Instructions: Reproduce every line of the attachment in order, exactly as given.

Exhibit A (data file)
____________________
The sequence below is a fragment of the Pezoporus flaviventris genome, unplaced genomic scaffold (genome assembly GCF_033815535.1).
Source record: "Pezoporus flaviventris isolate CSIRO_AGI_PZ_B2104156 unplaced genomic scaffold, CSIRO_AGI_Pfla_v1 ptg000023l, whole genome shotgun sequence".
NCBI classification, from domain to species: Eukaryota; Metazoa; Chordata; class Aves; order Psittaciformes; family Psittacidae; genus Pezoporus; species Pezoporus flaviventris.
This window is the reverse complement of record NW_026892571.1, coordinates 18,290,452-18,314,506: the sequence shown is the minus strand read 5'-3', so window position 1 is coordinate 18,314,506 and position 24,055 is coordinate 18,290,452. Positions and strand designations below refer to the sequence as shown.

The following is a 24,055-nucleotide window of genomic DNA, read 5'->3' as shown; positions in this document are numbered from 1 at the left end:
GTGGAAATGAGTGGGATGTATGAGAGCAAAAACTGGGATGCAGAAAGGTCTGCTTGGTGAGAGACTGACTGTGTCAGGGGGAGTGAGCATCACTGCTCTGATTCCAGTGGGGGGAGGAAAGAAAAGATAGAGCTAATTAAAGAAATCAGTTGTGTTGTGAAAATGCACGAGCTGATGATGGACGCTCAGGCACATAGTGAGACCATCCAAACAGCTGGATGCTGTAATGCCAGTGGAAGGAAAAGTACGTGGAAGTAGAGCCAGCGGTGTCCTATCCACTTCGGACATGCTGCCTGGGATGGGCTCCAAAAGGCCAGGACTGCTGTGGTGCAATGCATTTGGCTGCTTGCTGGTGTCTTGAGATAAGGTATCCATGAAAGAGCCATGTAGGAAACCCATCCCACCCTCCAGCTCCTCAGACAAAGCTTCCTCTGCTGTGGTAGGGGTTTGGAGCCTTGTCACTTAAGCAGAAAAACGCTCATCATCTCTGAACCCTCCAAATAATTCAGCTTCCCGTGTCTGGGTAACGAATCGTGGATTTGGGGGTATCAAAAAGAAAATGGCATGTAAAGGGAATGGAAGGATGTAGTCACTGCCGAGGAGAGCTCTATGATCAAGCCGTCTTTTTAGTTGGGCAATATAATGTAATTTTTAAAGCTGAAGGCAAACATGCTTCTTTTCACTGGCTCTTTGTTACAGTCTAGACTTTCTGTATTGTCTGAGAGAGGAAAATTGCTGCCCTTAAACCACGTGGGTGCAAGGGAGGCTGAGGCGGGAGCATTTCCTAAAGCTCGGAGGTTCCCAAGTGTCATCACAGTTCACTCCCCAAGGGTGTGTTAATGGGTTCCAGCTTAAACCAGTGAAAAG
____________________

The sequence below is a fragment of the Pezoporus flaviventris genome, unplaced genomic scaffold (genome assembly GCF_033815535.1).
Source record: "Pezoporus flaviventris isolate CSIRO_AGI_PZ_B2104156 unplaced genomic scaffold, CSIRO_AGI_Pfla_v1 ptg000023l, whole genome shotgun sequence".
NCBI classification, from domain to species: Eukaryota; Metazoa; Chordata; class Aves; order Psittaciformes; family Psittacidae; genus Pezoporus; species Pezoporus flaviventris.
This window is the reverse complement of record NW_026892571.1, coordinates 18,290,452-18,314,506: the sequence shown is the minus strand read 5'-3', so window position 1 is coordinate 18,314,506 and position 24,055 is coordinate 18,290,452. Positions and strand designations below refer to the sequence as shown.

The following is a 24,055-nucleotide window of genomic DNA, read 5'->3' as shown; positions in this document are numbered from 1 at the left end:
GTGGAAATGAGTGGGATGTATGAGAGCAAAAACTGGGATGCAGAAAGGTCTGCTTGGTGAGAGACTGACTGTGTCAGGGGGAGTGAGCATCACTGCTCTGATTCCAGTGGGGGGAGGAAAGAAAAGATAGAGCTAATTAAAGAAATCAGTTGTGTTGTGAAAATGCACGAGCTGATGATGGACGCTCAGGCACATAGTGAGACCATCCAAACAGCTGGATGCTGTAATGCCAGTGGAAGGAAAAGTACGTGGAAGTAGAGCCAGCGGTGTCCTATCCACTTCGGACATGCTGCCTGGGATGGGCTCCAAAAGGCCAGGACTGCTGTGGTGCAATGCATTTGGCTGCTTGCTGGTGTCTTGAGATAAGGTATCCATGAAAGAGCCATGTAGGAAACCCATCCCACCCTCCAGCTCCTCAGACAAAGCTTCCTCTGCTGTGGTAGGGGTTTGGAGCCTTGTCACTTAAGCAGAAAAACGCTCATCATCTCTGAACCCTCCAAATAATTCAGCTTCCCGTGTCTGGGTAACGAATCGTGGATTTGGGGGTATCAAAAAGAAAATGGCATGTAAAGGGAATGGAAGGATGTAGTCACTGCCGAGGAGAGCTCTATGATCAAGCCGTCTTTTTAGTTGGGCAATATAATGTAATTTTTAAAGCTGAAGGCAAACATGCTTCTTTTCACTGGCTCTTTGTTACAGTCTAGACTTTCTGTATTGTCTGAGAGAGGAAAATTGCTGCCCTTAAACCACGTGGGTGCAAGGGAGGCTGAGGCGGGAGCATTTCCTAAAGCTCGGAGGTTCCCAAGTGTCATCACAGTTCACTCCCCAAGGGTGTGTTAATGGGTTCCAGCTTAAACCAGTGAAAAG